Until 1844, the Rangers fought primarily with the same kind of weapons that Americans had always used: single-shot flintlock or percussion rifles of various type and design, augmented by single-shot pistols. While such rifles in well-trained hands were punishingly accurate, they were awkward and slow to reload, and nearly impossible to use from horseback in a running fight. Even single-shot pistols took time to reload, time during which  an opponent with a bow and arrow could get off any number of accurate shots. But in 1839, motivated by some mad, god-only-knows, pie-in-the-sky, by-god-it’s-crazy-but-just-might-work impulse, the State of Texas ordered a quantity of 180 patent .36 caliber  5-shot revolvers from Samuel Colt’s factory in Paterson, New Jersey. A portion of them were actually issued to certain Texas Navy fighting ships, where they served about as well as expected, but they began to be largely used by the Texas Army… and increasingly by Ranger units, to astonishing effect.

The early Paterson Colts were delicate, and needed constant care and maintenance:  loading the cylinder and reattaching it to the barrel was a finicky and careful business. To modern eyes they appear over-long in the barrel, and the lack of a trigger and guard is slightly odd.  But in 1843, they were expensive … and worth every penny to the men who carried them into a fight with mounted Comanche warriors. Being able to fire five shots before needing to reload evened the odds considerably; and Hays’s Rangers usually carried two; it was also possible to purchase extra cylinders, have them loaded and change them out quickly. Colt’s reputation in Texas was made, especially after Hays and a party of fourteen Rangers  armed with Paterson Colts charged and  routed a party of eighty Comanche, in a running fight along the PedernalesRiver.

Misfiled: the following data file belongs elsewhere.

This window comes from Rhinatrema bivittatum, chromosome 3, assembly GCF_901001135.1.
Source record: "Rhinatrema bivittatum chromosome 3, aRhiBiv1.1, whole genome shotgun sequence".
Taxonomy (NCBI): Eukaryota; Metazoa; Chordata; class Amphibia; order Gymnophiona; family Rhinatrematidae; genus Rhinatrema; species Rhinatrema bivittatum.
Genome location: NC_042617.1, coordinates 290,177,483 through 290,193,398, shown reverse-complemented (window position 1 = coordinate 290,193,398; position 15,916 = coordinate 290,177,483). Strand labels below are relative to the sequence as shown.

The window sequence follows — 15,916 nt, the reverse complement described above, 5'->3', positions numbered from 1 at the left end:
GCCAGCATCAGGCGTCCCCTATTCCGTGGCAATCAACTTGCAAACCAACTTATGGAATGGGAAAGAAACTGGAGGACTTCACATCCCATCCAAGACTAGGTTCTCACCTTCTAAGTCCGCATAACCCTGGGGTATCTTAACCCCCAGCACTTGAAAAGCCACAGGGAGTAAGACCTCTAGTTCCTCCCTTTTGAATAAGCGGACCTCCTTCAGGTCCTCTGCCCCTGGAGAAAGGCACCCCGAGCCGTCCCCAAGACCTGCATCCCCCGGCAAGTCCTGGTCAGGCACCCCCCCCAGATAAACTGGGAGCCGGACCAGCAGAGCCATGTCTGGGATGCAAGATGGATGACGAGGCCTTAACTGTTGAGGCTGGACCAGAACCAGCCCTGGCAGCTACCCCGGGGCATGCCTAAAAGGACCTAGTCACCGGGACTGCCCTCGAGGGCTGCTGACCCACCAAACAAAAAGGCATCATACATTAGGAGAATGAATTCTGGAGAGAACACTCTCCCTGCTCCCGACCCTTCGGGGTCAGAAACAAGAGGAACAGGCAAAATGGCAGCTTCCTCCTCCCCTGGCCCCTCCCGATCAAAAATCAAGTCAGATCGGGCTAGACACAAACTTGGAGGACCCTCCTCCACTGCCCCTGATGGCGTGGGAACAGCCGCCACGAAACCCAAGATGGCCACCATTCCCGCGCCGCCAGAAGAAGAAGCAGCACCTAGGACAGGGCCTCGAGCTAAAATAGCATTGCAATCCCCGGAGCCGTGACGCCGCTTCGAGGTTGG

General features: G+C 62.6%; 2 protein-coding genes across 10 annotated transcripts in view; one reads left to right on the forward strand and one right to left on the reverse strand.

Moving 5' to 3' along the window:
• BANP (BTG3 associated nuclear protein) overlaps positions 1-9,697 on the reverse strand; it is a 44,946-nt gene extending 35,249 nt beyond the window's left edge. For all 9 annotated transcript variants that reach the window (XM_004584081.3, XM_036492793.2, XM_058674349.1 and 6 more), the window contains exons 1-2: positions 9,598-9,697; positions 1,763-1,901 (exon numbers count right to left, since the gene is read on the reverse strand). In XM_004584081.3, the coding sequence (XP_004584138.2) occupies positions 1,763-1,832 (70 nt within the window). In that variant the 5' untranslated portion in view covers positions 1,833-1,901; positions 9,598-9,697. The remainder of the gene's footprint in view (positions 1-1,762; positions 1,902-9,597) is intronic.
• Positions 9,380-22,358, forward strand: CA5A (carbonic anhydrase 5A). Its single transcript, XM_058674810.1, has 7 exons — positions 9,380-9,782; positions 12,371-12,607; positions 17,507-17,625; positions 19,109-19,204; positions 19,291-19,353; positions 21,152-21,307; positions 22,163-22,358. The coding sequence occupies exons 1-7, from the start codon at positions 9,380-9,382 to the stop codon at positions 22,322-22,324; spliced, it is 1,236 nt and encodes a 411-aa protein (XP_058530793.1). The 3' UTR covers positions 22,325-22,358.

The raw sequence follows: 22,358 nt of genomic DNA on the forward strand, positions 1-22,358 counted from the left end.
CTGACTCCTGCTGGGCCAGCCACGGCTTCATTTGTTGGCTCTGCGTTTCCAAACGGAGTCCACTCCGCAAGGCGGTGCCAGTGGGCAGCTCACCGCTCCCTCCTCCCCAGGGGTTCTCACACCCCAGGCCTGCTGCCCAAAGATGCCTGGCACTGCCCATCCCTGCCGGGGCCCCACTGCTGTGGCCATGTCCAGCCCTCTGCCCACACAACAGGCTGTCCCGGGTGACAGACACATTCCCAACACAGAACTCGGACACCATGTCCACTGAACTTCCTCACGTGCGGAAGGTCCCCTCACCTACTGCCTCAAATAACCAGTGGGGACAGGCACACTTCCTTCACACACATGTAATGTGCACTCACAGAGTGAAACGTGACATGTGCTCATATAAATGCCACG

A subsequent design improvement for military use in the Mexican War saw Ranger Samuel Walker working with Samuel Colt on improving the original design.  This new design, a six-shot .44 revolver which weighed a whopping four and a half pounds made Colt’s reputation and his economic future secure. Subsequent iterations of the Colt revolver proved enduringly popular in Texas to this day. Traveling there in the early 1850s, Frederick Law Olmsted wrote,  “There are probably in Texas about as many revolvers as male adults, and I doubt if there are one hundred in the state of any other make.”

For all it’s various shortcomings, the Paterson Colt, and its descendents filled a very particular need – the need of a horse- mounted fighter for a repeat-fire weapon that was relatively accurate at short range, rugged, easy to use, and capable of evening the odds of survival against a hard-fighting, and similarly mounted enemy. In the hands of Rangers, soldiers, lawmen and citizens, a Colt revolver was all that. Except on occasions where a shotgun was called for, but that’s another story.

1 Comment

  1. Good historical perspective. I especially like the representation of the Texas Ranger in illustration you found. Good stuff all around.